American Emballage – a ‘vent’

Given that I am inordinately fond of and totally – as it were – attached to my fingertips and nails, I have come over the last few years to develop a bottomless loathing for what I can only subsume under the straight-forward sobriquet of ‘American Packaging’.   I believe I understand why we have devolved into this paludal slough of packaging despond:  it’s the lawyers – and not without justification!

A few years back an idiot or two would make the rounds of drugstores and grocery emporia in the bigger cities, prying the lids off vials and bottles filled with various kinds of pills, removing a few and dropping in dangerously poisonous replacements.  People got hurt.  Suits got filed.  Counter-measures got taken.  Not unreasonably, legal departments advised commercial clients that prying lids off such containers on open shelves be made so difficult that they could not readily and quickly be opened.  That worked.  In the stores.  And – unfortunately – ditto in the nation’s bedrooms and bathrooms and living rooms and garages and gardens!  Indeed, these simple preventive measures were so successful that corporate boards thought it wise proleptically to guard against any and all potential legal actions arising from non-proprietary additions to company products.

And – thus — here we are!

Let me begin with those unavoidable jam samplers you find on every commercial breakfast table in every restaurant throughout the land.  The prettily wrapped little rectanguloids have on one corner a nanometer’s worth of paper/foil protruding for your fingers to hold and tear off.  But human thumbs and opposable index- or middle-fingers being of a proportionately monstrous size, they are physically incapable of grasping that micro-flap to begin the denuding of the jam within.  After watching in nascent rage as my fingers fiddle and fumble and flip the containers onto the floor or into my neighbor’s coffee, I grab a fork and let the sharp tines do their brutal, pumping thing.

Then there’s that minuscule cream holder with — mutatis mutandis — another unopenable covering whose removal must be thoughtfully engineered if success is to be hoped for.  But no irate forks this time – imagine how that would squirt everywhere … except (this time when you want it to!) into that coffee cup of black liquid.  Have you ever wondered why half-and-half containers have to have those welded tops with plastic rings over the opening?  Well, it’s obviously because their removal assures that a good portion of the cream will pop out as the lid finally liberates itself from the neck of the carton – open only in the sink, where both the cream and your tears over the spilt cream will not make a mess on counter tops and table cloths.

What about the protective emballage encircling those long straws designed for the soon-to-be-forbidden 16-oz soda drinks?  Again, the first difficulty is finding some snippet of cellophane to gain purchase for stripping off the wrap.  And when you do, only the lightest of digital compressions are possible if the straw itself is not to be squished into an internal circumference slighter than that of a clogged carotid.  Since the wrapping is itself less tensile than laminated steel, even a secure purchase is no guarantee of triumph.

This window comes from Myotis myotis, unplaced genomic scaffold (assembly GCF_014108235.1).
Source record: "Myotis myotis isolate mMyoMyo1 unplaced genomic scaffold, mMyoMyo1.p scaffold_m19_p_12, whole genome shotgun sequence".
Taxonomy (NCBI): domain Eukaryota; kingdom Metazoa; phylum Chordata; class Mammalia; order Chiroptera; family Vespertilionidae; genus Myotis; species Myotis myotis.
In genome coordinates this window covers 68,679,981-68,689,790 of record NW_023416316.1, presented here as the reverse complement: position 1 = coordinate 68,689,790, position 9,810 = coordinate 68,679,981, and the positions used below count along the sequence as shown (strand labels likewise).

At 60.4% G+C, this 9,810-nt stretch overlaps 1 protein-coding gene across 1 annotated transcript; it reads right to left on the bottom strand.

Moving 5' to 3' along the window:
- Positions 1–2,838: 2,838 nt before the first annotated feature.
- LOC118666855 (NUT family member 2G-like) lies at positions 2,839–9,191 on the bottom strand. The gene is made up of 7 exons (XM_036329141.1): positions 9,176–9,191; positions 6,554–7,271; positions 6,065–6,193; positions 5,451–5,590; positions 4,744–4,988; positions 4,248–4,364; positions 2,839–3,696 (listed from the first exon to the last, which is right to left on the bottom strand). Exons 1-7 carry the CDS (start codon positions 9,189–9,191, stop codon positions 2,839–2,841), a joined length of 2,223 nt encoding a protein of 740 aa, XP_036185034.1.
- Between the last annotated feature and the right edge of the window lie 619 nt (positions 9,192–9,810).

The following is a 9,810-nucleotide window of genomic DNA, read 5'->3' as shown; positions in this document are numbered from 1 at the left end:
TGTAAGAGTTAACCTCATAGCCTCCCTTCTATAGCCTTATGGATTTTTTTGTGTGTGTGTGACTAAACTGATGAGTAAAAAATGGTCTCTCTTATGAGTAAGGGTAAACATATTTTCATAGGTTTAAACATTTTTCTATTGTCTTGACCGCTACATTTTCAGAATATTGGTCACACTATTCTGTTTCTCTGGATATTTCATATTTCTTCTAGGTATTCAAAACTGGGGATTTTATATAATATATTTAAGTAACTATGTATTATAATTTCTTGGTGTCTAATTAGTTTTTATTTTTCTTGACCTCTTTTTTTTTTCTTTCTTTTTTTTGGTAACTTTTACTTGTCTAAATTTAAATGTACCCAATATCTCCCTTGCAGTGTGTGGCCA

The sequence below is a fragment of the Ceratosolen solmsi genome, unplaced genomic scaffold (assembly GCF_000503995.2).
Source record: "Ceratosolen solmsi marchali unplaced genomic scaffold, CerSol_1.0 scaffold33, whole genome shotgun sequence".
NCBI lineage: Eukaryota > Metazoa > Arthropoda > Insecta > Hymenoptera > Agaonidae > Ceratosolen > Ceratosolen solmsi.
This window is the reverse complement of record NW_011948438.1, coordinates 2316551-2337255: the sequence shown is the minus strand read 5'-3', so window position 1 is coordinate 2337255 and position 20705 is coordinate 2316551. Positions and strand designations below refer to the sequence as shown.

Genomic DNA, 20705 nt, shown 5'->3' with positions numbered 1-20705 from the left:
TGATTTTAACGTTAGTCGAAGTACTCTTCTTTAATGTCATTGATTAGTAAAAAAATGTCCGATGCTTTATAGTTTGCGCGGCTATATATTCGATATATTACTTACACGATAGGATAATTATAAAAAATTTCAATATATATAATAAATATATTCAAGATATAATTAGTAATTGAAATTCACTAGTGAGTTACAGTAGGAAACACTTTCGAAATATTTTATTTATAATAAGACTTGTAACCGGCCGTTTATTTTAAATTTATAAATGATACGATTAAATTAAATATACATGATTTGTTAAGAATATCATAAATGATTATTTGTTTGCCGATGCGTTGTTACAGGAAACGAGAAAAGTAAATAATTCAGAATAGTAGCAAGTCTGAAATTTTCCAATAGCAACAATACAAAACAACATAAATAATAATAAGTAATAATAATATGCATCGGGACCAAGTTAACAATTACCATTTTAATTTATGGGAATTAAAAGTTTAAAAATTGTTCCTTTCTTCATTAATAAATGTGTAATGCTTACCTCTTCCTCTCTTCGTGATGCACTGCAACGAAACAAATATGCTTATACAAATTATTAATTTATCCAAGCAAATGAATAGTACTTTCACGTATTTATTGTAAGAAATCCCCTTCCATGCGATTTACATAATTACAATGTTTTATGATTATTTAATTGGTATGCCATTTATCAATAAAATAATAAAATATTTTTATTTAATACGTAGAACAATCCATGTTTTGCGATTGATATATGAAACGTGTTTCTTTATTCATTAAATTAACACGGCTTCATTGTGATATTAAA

And I haven’t even left the table yet!

For example, when I get home I have the dreaded task of trying to deal with the day’s bounty delivered by UPS.  Out come the box cutters!  Next are hesitant cuts.  Now my eyes follow the blade’s likely trajectory towards my nervous fingers.  An unhappy nail snags on one of the sharp threads embedded in a strip of sliced tape – whose very edge is itself a razor-like cutting tool looking for human flesh with its fresh blood.

And how about all those stiff and hard sheets of cardboard glued to finger-shredding plastic bubbles that house our ballpoint pens, cutlery, screwdrivers,  hammers, cell phones, camera chargers, coffee makers, frying pans …

Not to mention the plastic tie-togethers diabolically fused to pairs of socks and the utterly inaccessible inner linings of expensive shirts!  Trying to find where each begins and ends so you can clip them is a mocking exercise in futility, and simply ripping them out all too often damages the cloth to which they have been cryptically attached.  Does one really have to put up with such aggressive assaults on one’s waning equanimity?

Need I continue this particular screed about one more kind of liquidated happiness?

Since we Americans have gone to the moon and have achieved many other technological breakthroughs of spectacular scope over the years, I can’t help but think we oughtta be able to come up with an easier way to protect products and still be able readily to unwrap the defensive packaging.

Oughtn’t we?

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One Response to American Emballage – a ‘vent’

  1. julie601 says:

    On target. I continue to question why there are little pull-off tabs on the back of hearing aid batteries impossible for arthritic fingers to grab hold of and remove when a large percentage of those who purchase such aids are the elderly, many of whom are arthritic. And why should I have to use a wrench to open a jar a peanut butter while a three year old can uncap a bottle of Jack Daniels in two seconds flat? Can anyone tell me what sense it makes to have braille buttons on bank drive-up teller windows? juliespeaks

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